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Curriculum Catch-Up - The Learning Pit

Everyday each and every one of us experiences challenges in relation to having to learn something new. As we have been talking about Growth Mindset in previous articles, I thought it pertinent to also touch on the understanding of ‘The Learning Pit’.

The Learning Pit was developed by James Nottingham (2007) and links closely to Carole Dweck’s Growth Mindset (2006). In essence, it is an understanding that learning occurs when you are out of your comfort zone.

Students need to understand that taking risks is about allowing ourselves to make mistakes in our learning journey. It is these mistakes, asking questions and being brave enough to try new things, that are pivotal to our learning. Initially, we find ourselves in ‘The Learning Pit’ when faced with new concepts that we see as challenging or difficult. This may be a result of new learning, being prompted to take the risk by a teacher or parent, or because intrinsically we know that is where we learn the best.

When we approach a new concept or idea in class we encounter many feelings, thoughts and emotions.

  1. Initially you may think you know the answer. Here you are on the precipice of the pit, teetering on the edge, trying new skills and ideas.

  2. As you explore the concept more you may find that it is not as easy as you thought. The knowledge may be hard to acquire, the skills and processes hard to master or just plain old confusing. We may identify contradictions in our learning and need to piece it all together.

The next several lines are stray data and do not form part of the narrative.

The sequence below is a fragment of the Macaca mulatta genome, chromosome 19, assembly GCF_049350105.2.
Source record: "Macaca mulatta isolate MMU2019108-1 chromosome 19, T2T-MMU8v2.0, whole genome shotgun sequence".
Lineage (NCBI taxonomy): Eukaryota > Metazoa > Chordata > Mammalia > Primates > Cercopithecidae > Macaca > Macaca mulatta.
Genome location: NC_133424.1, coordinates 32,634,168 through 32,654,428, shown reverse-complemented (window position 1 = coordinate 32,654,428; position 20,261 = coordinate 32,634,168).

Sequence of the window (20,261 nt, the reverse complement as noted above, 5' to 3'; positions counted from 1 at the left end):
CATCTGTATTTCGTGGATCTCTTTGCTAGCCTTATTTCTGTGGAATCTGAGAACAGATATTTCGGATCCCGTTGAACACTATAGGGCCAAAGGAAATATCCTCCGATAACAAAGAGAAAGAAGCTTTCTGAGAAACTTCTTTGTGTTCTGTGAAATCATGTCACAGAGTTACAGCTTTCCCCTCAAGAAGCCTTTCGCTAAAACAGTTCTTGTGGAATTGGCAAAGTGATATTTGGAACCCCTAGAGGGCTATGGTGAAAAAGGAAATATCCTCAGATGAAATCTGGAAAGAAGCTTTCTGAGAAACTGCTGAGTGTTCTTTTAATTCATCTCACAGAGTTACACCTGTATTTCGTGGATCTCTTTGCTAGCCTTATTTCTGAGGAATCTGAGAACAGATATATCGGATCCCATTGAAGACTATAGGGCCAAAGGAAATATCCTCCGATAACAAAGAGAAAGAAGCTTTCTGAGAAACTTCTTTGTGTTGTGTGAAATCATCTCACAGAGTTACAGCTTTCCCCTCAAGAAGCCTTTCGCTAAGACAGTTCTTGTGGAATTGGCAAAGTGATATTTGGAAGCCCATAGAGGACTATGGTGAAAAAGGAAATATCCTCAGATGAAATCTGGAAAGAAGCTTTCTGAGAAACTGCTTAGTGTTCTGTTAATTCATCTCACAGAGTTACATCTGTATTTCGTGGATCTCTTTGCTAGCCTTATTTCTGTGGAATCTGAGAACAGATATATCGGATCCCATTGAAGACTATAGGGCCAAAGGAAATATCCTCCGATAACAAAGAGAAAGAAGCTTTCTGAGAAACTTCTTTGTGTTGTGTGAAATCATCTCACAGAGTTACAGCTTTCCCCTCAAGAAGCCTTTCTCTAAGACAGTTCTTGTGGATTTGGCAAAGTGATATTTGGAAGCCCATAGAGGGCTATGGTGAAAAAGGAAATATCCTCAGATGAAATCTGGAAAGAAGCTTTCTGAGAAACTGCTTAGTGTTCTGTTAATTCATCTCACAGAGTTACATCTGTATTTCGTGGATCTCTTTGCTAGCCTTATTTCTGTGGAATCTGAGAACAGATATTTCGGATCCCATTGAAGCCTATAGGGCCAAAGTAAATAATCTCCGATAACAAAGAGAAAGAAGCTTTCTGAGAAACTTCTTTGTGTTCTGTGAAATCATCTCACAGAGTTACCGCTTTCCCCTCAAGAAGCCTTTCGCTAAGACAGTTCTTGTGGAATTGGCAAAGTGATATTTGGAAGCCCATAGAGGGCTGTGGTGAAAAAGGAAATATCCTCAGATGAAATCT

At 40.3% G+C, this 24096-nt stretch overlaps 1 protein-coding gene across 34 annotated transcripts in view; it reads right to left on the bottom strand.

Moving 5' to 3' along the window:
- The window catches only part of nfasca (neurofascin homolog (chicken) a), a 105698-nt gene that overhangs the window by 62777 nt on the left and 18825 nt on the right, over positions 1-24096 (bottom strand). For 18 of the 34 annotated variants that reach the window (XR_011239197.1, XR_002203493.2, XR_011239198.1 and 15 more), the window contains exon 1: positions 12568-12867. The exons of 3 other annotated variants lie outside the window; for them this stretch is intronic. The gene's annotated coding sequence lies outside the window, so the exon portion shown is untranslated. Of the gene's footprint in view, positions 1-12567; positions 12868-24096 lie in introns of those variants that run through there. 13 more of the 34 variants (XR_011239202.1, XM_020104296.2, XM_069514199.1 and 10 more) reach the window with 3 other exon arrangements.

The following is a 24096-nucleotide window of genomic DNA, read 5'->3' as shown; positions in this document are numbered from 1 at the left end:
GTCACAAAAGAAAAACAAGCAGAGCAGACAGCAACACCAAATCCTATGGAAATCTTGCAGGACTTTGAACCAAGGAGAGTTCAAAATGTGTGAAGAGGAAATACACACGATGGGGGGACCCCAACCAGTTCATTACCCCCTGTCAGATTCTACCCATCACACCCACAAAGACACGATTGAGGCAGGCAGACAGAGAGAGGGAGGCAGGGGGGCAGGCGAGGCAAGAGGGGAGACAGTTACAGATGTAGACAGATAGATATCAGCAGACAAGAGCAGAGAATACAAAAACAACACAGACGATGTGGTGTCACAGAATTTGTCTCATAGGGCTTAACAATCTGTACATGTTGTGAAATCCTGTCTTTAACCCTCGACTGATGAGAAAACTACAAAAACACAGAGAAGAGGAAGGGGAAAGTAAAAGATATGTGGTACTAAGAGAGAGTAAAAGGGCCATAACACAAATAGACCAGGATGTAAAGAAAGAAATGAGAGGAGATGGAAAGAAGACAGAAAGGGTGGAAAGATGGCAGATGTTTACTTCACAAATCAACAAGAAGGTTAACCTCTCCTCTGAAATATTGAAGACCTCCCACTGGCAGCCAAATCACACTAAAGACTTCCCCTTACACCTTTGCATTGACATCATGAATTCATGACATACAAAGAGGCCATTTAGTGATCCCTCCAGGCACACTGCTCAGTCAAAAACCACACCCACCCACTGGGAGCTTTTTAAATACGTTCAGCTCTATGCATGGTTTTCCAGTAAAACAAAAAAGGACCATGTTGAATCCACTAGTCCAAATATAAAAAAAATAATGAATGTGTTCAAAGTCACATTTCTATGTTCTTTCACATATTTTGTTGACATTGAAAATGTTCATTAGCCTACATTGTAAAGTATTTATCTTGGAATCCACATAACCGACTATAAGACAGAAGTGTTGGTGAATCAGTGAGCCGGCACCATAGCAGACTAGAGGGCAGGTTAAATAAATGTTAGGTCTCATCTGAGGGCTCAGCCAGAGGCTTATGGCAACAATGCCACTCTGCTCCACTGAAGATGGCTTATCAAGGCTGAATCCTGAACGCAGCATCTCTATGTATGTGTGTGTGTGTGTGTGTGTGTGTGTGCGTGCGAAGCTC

3. You may then find yourself thinking you cannot do it. This is common as we try to identify all our options. This is the bottom of the pit. The smart choice here is to climb up and out of the pit.

  4. Moving upwards, you start to work harder on the concepts or processes that you find challenging. This is an active decision you need to make to move ahead on your learning journey. You are working hard to have it all make sense.

  5. The more you work at it, the easier it will become. You may even start to ‘get it’! Here, you are climbing up and over the edge on the other side of the pit. You are still finding some of the work a challenge, as you pull yourself clear, but that hard work is paying off. You have started to connect and explain various parts of the newly acquired knowledge.

  6. Hoorah! You are up and out of the pit. You have worked hard on the learning journey and now understand those concepts and processes that were challenging you. You are now able to apply and relate the concepts and processes.

We all need to make the decision to move through the challenges. We learn when we make mistakes, and we will continue to make because we are ‘learning for life’.

Further information can be found at

Christie Dey

Director Middle Years



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